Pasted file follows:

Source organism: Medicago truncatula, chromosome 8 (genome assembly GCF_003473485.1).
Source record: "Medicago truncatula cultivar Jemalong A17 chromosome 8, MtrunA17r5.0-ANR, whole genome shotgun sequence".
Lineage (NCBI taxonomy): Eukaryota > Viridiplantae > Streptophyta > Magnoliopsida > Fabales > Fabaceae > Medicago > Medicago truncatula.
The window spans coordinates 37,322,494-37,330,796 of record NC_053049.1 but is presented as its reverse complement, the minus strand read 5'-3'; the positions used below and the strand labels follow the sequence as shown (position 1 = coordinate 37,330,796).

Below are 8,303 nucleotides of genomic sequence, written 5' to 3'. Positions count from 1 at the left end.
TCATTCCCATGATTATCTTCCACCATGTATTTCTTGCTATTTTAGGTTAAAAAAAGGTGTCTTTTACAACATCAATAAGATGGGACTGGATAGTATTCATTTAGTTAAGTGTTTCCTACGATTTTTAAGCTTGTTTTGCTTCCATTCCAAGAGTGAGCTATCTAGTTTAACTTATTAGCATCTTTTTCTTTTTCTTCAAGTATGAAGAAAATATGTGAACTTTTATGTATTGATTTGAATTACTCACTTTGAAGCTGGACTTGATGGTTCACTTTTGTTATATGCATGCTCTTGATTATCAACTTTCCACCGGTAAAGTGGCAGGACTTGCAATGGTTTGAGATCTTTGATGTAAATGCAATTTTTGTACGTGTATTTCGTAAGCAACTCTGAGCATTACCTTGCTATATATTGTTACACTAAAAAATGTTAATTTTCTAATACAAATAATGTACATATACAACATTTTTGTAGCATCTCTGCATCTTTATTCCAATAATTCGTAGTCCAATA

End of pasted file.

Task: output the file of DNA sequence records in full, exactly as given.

Source organism: Medicago truncatula, chromosome 8 (genome assembly GCF_003473485.1).
Source record: "Medicago truncatula cultivar Jemalong A17 chromosome 8, MtrunA17r5.0-ANR, whole genome shotgun sequence".
Lineage (NCBI taxonomy): Eukaryota > Viridiplantae > Streptophyta > Magnoliopsida > Fabales > Fabaceae > Medicago > Medicago truncatula.
The window spans coordinates 37,322,494-37,330,796 of record NC_053049.1 but is presented as its reverse complement, the minus strand read 5'-3'; the positions used below and the strand labels follow the sequence as shown (position 1 = coordinate 37,330,796).

Below are 8,303 nucleotides of genomic sequence, written 5' to 3'. Positions count from 1 at the left end.
TCATTCCCATGATTATCTTCCACCATGTATTTCTTGCTATTTTAGGTTAAAAAAAGGTGTCTTTTACAACATCAATAAGATGGGACTGGATAGTATTCATTTAGTTAAGTGTTTCCTACGATTTTTAAGCTTGTTTTGCTTCCATTCCAAGAGTGAGCTATCTAGTTTAACTTATTAGCATCTTTTTCTTTTTCTTCAAGTATGAAGAAAATATGTGAACTTTTATGTATTGATTTGAATTACTCACTTTGAAGCTGGACTTGATGGTTCACTTTTGTTATATGCATGCTCTTGATTATCAACTTTCCACCGGTAAAGTGGCAGGACTTGCAATGGTTTGAGATCTTTGATGTAAATGCAATTTTTGTACGTGTATTTCGTAAGCAACTCTGAGCATTACCTTGCTATATATTGTTACACTAAAAAATGTTAATTTTCTAATACAAATAATGTACATATACAACATTTTTGTAGCATCTCTGCATCTTTATTCCAATAATTCGTAGTCCAATA